Developer agreements are important contracts that not only guide the relationship between a healthcare or medical technology company (or any other company interested in developing software), it may also impact future software licensing. Because drafting a developer agreement that meets the needs of both your business and the developer, you should have a basic understanding of some of the most important clauses that belong in a developer agreement.
Related: Misuse of Software License: Understanding Your Cause of Action
However, before we delve into this information, we’d first like to state that this piece is just to educate you on some basic terminology. It shouldn’t be used as a guide to creating a developer agreement. Why not? While it’s always great to understand basic information, there’s no way that we could create a how-to guide that could be used by every business in every situation requiring this type of agreement. Sure, boilerplate agreements exist, but they may not be in the best interest of your business or the developer. At Larsen Law, we strive to help businesses create long-term win-win scenarios. This is done in a variety of ways (depending on the needs of the business), including drafting, reviewing, and negotiating a developer agreement. After reading this article and educating yourself on some of the basic clauses, call Larsen Law at 303-520-6030 to discuss the needs of your business and how those may be addressed in your contracts and agreements.
Scope of Services
The scope of any agreement, including a developer agreement, explains the project and what is required of the parties involved. This section should be detailed because vague explanations give room for misunderstandings of the agreement. This section should address the software development process used, whether the development will a singular stage or phased stages, when the final deliverable shall be made, the length of the developer agreement, and whether the agreement covers further development. Sometimes, further development is covered in a future agreement.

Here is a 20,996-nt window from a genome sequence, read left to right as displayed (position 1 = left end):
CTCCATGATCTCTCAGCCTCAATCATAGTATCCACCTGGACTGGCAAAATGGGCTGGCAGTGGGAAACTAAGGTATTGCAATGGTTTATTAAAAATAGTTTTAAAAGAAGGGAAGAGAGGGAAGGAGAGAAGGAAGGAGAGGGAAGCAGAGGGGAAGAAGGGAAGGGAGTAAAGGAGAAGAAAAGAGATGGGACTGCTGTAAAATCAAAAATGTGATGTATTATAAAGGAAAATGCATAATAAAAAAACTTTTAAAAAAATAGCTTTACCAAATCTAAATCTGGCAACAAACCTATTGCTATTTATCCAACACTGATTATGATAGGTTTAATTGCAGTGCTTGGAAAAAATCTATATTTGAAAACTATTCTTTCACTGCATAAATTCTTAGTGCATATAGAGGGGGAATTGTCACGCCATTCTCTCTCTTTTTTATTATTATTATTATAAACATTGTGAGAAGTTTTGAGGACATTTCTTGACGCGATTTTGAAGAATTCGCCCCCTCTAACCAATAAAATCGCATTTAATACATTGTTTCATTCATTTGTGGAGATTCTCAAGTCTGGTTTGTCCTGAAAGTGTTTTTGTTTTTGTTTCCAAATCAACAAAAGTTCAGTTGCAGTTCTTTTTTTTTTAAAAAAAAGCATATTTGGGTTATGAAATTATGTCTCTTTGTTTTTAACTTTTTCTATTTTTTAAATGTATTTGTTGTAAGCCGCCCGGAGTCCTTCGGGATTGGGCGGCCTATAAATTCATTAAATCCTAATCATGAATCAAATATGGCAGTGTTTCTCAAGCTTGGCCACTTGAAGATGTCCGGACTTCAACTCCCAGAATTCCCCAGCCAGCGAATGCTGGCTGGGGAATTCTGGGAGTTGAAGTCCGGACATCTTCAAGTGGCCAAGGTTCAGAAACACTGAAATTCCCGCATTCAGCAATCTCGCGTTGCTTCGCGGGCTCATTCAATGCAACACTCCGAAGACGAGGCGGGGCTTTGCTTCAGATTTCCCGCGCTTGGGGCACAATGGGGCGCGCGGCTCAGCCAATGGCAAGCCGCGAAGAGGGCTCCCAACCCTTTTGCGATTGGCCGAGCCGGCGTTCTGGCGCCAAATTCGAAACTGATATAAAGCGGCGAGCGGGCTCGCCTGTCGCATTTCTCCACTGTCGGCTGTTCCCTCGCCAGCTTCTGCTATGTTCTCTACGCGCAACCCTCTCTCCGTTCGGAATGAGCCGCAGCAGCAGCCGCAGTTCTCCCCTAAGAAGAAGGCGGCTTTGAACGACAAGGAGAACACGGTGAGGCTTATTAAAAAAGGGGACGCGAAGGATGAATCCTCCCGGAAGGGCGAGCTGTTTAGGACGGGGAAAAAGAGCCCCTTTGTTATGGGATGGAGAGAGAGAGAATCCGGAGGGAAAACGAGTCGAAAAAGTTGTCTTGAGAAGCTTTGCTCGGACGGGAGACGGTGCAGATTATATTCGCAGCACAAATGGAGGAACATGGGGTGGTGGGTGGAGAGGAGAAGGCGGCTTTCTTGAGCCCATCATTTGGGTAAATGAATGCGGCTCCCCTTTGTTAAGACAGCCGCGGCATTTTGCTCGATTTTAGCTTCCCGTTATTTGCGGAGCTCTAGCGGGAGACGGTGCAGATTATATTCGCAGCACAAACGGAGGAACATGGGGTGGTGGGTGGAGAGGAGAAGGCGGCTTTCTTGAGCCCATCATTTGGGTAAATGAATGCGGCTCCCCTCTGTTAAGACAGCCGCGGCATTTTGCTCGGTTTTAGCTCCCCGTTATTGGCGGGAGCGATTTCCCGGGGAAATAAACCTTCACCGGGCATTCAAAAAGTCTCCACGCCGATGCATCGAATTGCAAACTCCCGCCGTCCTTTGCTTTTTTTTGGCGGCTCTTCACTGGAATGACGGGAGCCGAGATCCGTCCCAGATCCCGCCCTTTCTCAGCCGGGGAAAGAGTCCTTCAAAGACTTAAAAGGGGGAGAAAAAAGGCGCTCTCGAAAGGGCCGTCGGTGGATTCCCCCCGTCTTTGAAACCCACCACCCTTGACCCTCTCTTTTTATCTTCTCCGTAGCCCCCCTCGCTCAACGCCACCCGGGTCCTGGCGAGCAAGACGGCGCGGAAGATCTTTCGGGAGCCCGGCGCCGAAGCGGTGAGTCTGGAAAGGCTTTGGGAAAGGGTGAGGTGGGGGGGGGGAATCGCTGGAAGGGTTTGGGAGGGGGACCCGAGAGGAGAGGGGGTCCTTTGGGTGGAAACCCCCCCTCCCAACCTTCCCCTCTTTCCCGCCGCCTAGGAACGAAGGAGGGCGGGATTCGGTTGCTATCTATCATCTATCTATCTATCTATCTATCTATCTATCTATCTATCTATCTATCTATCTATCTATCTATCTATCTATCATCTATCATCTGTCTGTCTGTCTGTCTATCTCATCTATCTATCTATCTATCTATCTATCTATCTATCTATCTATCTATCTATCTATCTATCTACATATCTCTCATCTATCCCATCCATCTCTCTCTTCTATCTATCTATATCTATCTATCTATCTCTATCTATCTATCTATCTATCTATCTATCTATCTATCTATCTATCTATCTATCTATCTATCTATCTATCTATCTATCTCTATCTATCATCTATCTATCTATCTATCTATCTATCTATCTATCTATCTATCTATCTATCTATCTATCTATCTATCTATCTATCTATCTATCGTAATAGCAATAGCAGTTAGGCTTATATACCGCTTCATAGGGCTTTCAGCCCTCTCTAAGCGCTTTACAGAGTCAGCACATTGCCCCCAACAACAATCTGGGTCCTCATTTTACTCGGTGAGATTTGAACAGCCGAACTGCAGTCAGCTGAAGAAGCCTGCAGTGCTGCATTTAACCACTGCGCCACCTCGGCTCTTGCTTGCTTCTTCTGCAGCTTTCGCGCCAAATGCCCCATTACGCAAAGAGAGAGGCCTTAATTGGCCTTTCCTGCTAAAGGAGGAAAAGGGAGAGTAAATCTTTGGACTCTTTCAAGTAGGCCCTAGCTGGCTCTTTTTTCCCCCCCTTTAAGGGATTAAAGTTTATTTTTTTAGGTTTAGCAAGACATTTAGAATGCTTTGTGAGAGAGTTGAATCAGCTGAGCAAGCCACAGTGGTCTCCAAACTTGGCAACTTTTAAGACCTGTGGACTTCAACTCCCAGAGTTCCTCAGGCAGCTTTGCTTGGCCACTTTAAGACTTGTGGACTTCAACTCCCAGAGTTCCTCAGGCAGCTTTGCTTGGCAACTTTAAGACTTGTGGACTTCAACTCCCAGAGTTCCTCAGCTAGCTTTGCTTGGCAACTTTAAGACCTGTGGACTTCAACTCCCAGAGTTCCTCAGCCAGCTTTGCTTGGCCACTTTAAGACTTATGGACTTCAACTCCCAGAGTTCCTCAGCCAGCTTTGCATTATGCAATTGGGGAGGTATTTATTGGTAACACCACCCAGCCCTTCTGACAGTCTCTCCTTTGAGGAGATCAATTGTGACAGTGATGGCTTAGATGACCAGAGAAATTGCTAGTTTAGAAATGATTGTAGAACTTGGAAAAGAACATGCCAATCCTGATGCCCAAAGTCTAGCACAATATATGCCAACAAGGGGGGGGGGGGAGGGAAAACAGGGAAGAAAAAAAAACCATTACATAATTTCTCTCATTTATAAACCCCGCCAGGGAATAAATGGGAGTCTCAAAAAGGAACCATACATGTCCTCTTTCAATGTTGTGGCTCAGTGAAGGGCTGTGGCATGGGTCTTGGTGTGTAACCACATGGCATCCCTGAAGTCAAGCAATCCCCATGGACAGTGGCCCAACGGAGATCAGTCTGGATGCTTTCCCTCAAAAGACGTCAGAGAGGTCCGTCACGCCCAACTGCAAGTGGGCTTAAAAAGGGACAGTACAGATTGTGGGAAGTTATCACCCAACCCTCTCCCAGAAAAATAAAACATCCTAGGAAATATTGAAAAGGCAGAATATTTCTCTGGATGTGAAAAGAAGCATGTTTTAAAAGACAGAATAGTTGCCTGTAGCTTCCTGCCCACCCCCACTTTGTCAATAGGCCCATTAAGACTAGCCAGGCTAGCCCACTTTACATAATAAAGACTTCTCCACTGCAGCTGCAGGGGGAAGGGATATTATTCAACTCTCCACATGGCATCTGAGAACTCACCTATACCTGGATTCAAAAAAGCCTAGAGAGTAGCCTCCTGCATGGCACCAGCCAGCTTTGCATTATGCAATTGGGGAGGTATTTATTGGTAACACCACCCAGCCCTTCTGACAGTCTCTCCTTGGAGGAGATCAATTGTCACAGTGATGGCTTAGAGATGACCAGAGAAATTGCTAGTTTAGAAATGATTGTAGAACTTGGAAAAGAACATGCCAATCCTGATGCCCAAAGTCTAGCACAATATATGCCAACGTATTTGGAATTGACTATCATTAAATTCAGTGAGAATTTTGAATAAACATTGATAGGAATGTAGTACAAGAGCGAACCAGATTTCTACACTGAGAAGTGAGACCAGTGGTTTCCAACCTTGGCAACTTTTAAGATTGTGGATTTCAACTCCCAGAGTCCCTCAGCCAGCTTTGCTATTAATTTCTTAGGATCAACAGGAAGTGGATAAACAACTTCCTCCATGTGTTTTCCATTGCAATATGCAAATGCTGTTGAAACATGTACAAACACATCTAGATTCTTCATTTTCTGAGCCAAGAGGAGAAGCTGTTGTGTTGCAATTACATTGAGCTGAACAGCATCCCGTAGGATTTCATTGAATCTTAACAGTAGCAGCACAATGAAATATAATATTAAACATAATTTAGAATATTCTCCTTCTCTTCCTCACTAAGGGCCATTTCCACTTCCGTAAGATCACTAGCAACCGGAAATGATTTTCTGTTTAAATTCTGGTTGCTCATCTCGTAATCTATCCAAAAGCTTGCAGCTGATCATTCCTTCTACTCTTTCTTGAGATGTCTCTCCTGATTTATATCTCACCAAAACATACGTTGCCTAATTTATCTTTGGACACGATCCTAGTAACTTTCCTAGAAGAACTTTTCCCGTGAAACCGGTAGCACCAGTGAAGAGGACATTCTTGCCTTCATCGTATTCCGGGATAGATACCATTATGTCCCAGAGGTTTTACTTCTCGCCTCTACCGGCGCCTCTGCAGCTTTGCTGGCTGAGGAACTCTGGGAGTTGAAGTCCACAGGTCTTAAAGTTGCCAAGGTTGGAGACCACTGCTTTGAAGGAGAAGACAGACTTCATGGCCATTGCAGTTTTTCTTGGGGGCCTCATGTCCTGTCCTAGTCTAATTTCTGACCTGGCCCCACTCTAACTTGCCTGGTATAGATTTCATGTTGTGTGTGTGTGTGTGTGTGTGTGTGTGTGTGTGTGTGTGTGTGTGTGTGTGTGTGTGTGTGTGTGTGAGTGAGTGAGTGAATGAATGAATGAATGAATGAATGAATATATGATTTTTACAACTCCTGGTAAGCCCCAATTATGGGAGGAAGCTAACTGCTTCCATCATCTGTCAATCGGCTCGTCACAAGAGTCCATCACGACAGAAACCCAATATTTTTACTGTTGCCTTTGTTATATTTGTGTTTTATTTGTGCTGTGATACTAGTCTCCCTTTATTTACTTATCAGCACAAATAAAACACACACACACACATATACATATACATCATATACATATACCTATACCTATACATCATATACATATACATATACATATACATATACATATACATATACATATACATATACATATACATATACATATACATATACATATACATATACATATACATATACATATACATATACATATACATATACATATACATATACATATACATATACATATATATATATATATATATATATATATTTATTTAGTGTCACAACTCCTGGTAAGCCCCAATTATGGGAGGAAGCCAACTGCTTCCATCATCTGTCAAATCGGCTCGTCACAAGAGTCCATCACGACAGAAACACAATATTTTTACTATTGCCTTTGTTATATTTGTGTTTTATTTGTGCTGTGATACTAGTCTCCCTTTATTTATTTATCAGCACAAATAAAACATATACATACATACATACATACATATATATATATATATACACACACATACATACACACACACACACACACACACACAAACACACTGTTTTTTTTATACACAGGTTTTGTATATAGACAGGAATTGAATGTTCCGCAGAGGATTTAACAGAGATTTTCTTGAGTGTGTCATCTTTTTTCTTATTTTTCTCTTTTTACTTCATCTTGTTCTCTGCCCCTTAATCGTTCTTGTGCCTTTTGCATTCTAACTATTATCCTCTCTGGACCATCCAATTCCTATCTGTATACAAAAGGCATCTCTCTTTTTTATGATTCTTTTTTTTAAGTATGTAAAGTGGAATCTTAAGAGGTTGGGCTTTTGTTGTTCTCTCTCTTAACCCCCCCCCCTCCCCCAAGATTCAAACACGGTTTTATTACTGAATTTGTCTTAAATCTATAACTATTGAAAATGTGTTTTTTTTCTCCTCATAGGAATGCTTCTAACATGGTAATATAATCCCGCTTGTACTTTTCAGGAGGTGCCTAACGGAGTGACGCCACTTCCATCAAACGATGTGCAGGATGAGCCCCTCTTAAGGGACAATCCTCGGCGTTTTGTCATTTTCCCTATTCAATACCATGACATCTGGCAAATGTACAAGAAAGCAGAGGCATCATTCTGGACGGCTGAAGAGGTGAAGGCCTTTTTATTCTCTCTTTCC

The scope should also include a clear timeline that provides specific timing for certain milestones (or deliverables). A list of consequences related to missing the deadline should be included. Additionally, if there are ancillary items (including infrastructure) required for the development, the responsibilities of each party should be explained.
Remember, clarity is key when drafting (or even reviewing) the scope of services. The clearer this portion is written, the easier it can be to navigate the relationship and ensure that deadlines are met.
This clause may be known as “Specifications.” Much like the scope, it should be written in a way that is clear and easy to understand. This helps your business lessen the risk associated with the project. Some of the information in this clause includes whether the developers will have their code reviewed against a certain standard, when payment will occur, detailed software specifications, specific language about how risk will be mitigated, and the costs and risks of the project.
When the technical requirements or specifications aren’t clear, software development could end up costing your business more than you thought it would. You could also end up with software that you’re not happy with because you didn’t clearly explain your expectations.